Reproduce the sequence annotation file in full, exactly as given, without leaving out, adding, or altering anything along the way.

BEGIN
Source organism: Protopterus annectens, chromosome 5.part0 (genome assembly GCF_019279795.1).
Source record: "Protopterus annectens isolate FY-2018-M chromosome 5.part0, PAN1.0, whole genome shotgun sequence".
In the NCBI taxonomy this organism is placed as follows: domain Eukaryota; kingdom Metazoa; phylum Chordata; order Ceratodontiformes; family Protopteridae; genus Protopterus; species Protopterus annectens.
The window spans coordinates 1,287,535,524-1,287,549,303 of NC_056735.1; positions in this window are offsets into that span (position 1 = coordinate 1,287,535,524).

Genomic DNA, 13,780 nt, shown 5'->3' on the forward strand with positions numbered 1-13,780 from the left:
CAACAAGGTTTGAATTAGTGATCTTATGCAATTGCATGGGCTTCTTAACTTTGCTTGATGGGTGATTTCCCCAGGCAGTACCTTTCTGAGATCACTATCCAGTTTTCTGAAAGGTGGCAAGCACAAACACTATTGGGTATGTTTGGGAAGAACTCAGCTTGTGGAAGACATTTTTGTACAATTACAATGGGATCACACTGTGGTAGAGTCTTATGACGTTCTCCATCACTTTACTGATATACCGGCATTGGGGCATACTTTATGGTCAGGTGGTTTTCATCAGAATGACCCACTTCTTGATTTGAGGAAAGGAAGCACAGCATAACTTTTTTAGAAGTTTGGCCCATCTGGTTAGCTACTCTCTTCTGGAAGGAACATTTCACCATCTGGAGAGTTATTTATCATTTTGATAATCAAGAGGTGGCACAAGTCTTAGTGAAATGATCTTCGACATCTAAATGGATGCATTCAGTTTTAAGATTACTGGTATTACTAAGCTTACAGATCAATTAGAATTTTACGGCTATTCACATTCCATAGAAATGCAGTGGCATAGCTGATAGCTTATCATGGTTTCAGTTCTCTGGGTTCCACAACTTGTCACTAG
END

Source organism: Protopterus annectens, chromosome 5.part0 (genome assembly GCF_019279795.1).
Source record: "Protopterus annectens isolate FY-2018-M chromosome 5.part0, PAN1.0, whole genome shotgun sequence".
In the NCBI taxonomy this organism is placed as follows: domain Eukaryota; kingdom Metazoa; phylum Chordata; order Ceratodontiformes; family Protopteridae; genus Protopterus; species Protopterus annectens.
The window spans coordinates 1,287,535,524-1,287,549,303 of NC_056735.1; positions in this window are offsets into that span (position 1 = coordinate 1,287,535,524).

Genomic DNA, 13,780 nt, shown 5'->3' on the forward strand with positions numbered 1-13,780 from the left:
CAACAAGGTTTGAATTAGTGATCTTATGCAATTGCATGGGCTTCTTAACTTTGCTTGATGGGTGATTTCCCCAGGCAGTACCTTTCTGAGATCACTATCCAGTTTTCTGAAAGGTGGCAAGCACAAACACTATTGGGTATGTTTGGGAAGAACTCAGCTTGTGGAAGACATTTTTGTACAATTACAATGGGATCACACTGTGGTAGAGTCTTATGACGTTCTCCATCACTTTACTGATATACCGGCATTGGGGCATACTTTATGGTCAGGTGGTTTTCATCAGAATGACCCACTTCTTGATTTGAGGAAAGGAAGCACAGCATAACTTTTTTAGAAGTTTGGCCCATCTGGTTAGCTACTCTCTTCTGGAAGGAACATTTCACCATCTGGAGAGTTATTTATCATTTTGATAATCAAGAGGTGGCACAAGTCTTAGTGAAATGATCTTCGACATCTAAATGGATGCATTCAGTTTTAAGATTACTGGTATTACTAAGCTTACAGATCAATTAGAATTTTACGGCTATTCACATTCCATAGAAATGCAGTGGCATAGCTGATAGCTTATCATGGTTTCAGTTCTCTGGGTTCCACAACTTGTCACTAG